Michael Gove has warned that young people shut out of the UK’s housing market could turn to authoritarianism.
The Housing Secretary said a failure by the Government to tackle the housing crisis could endanger democracy, as well as the Conservatives’ chances at the general election.
In an interview with The Times, he said the traditional route for young people to work hard and get on the housing ladder had gone.
“It’s a barrier to young people feeling that democracy and capitalism are working for them,” the Cabinet minister said.
“It’s simply harder for us to make that case if people who’ve got broadly ‘small c’ conservative values, or actually no particular political agenda at all, feel that they’re being shut out.”
He continued: “If people think that markets are rigged and a democracy isn’t listening to them, then you get — and this is the worrying thing to me — an increasing number of young people saying, ‘I don’t believe in democracy, I don’t believe in markets.’
“And you can see that in polling, with people saying, ‘I just want someone to fix this. I’d be prepared to have an authoritarian leader who would just fix this,’ and that is a danger.”
The Tory MP for Surrey Heath is urging Prime Minister Rishi Sunak to put young voters at the heart of the party manifesto, and lobbying Chancellor Jeremy Hunt to use the March 6 Budget to make a bold offer on housing.
“We’ve got to take those moments and show people that we understand where their concerns are deepest and use those moments particularly to say, ‘We know that housing exemplifies many of your frustrations. We’re dealing with it.’”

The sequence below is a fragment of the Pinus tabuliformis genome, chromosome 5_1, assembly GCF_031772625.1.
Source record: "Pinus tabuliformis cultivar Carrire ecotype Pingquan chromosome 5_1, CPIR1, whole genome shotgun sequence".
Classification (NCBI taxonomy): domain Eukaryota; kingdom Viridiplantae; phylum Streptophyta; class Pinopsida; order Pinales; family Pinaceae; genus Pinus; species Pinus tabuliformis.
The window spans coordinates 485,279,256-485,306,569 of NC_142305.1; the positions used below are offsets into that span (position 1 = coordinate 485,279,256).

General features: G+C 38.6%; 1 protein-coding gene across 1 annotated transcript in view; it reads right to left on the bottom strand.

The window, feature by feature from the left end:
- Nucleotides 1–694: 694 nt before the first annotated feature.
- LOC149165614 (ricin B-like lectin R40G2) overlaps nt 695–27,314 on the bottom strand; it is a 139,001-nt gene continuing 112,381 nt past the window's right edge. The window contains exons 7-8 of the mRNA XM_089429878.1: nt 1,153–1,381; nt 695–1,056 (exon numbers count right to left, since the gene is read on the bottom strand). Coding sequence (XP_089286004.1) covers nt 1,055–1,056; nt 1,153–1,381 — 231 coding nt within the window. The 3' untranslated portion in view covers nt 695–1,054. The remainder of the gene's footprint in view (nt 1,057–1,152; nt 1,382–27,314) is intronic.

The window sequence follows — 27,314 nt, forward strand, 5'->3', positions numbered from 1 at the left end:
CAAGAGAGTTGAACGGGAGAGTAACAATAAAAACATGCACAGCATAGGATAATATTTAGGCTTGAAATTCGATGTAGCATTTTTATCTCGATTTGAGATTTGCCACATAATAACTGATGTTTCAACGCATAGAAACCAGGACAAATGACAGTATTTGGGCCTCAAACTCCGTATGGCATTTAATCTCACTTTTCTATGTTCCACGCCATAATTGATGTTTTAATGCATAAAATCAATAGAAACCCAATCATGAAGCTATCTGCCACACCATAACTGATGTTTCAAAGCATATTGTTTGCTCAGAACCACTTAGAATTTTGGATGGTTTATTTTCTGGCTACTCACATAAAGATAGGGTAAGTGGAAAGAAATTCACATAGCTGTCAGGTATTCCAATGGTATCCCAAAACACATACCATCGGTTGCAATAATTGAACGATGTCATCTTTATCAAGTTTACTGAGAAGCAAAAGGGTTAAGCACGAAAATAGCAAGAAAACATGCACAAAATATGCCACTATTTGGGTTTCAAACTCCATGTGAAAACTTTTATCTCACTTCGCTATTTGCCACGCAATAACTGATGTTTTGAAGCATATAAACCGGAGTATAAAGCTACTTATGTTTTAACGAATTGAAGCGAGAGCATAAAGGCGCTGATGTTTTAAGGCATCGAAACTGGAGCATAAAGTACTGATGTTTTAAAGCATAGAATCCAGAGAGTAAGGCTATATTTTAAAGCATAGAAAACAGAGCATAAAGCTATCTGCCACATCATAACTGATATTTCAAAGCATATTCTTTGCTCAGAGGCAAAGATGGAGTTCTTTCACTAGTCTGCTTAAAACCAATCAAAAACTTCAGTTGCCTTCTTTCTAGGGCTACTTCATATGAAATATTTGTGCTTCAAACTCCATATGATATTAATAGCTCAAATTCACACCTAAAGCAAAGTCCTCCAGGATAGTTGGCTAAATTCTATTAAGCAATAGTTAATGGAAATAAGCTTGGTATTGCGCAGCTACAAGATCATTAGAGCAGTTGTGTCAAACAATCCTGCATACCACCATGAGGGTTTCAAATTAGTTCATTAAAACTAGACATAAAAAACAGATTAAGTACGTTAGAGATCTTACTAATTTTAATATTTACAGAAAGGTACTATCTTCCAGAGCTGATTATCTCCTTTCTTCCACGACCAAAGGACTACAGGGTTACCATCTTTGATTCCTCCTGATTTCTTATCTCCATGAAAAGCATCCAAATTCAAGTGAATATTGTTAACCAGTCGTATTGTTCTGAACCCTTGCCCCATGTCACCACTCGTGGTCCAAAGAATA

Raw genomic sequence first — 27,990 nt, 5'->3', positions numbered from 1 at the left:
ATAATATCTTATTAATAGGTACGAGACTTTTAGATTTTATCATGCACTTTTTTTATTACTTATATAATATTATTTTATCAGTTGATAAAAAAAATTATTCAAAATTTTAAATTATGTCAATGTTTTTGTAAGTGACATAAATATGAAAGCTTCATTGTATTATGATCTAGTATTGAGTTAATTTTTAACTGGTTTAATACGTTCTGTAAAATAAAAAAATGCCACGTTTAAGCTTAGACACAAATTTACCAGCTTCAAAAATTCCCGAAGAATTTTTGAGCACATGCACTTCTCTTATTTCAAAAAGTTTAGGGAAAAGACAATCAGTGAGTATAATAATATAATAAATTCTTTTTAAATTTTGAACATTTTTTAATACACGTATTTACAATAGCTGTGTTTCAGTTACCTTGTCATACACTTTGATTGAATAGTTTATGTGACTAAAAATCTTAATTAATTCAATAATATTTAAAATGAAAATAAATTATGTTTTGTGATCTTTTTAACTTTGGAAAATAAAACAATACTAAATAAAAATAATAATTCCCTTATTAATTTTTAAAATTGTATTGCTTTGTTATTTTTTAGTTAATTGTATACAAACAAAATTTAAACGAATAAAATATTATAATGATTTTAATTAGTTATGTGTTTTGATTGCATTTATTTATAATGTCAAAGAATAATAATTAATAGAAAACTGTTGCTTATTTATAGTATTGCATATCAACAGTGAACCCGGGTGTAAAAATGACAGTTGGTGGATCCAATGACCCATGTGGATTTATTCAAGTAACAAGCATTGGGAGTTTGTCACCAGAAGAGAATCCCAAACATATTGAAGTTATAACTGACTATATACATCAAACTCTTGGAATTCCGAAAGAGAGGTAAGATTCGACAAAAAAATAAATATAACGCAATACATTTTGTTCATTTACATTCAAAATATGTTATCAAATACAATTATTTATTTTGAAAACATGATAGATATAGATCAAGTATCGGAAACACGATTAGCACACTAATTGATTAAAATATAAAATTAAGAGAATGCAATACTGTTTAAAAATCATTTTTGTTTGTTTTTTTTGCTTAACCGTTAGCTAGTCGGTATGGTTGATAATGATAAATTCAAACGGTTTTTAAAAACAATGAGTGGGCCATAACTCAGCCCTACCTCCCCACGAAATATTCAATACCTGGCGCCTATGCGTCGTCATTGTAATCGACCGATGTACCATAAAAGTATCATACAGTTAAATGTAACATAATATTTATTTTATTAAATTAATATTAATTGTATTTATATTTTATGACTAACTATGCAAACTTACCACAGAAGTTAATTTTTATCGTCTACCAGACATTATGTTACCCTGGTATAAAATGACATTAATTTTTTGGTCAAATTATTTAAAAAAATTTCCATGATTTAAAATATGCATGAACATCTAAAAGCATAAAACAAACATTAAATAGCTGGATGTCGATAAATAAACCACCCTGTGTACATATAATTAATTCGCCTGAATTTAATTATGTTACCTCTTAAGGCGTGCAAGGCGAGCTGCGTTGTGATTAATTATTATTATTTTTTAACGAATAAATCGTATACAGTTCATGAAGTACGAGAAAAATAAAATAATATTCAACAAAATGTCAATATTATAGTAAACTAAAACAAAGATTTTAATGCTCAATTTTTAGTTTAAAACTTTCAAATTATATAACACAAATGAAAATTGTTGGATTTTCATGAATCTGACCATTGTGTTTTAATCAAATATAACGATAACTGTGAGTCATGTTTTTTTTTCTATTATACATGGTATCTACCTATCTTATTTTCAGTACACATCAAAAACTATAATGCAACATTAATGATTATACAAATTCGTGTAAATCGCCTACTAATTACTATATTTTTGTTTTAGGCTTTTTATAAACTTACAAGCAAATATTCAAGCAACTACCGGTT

Mr Gove was optimistic about the party’s ability to improve its dismal standing among young voters before a national vote expected in the autumn.
He said: “Campaigns make a difference, arguments making a good case matter. So there are people who are saying now, ‘Oh, it’s impossible,’ and so on. ‘Look at this trend, look at these figures.’ Nonsense. If you want to, it is possible.”
The senior Conservative will this week detail planning reforms aimed at regenerating inner-city brownfield sites.
“There’ll be a general presumption that if you are building or converting a property in a brownfield location, that planning permission should be granted automatically,” he told the newspaper, adding that a “nimby” council will not be able to block a developer under the plans.
Mr Sunak last year dropped compulsory housing targets to ward off a potential backbench Tory rebellion.
He chose instead to make the Conservative manifesto commitment to build 300,000 homes a year in England advisory after construction repeatedly fell short.
The Prime Minister is under intense pressure as he has failed to close the opinion poll gap of more than 20 points with Labour, and has faced calls from some in his party to move aside or risk an electoral massacre.
He also faces a tough by-election challenge this week in Wellingborough and Kingswood, while official figures may spell gloom for his pledge to grow the economy.
Mr Gove denied being in a Tory WhatsApp group called “Evil Plotters” and being part of a group seeking to remove Mr Sunak.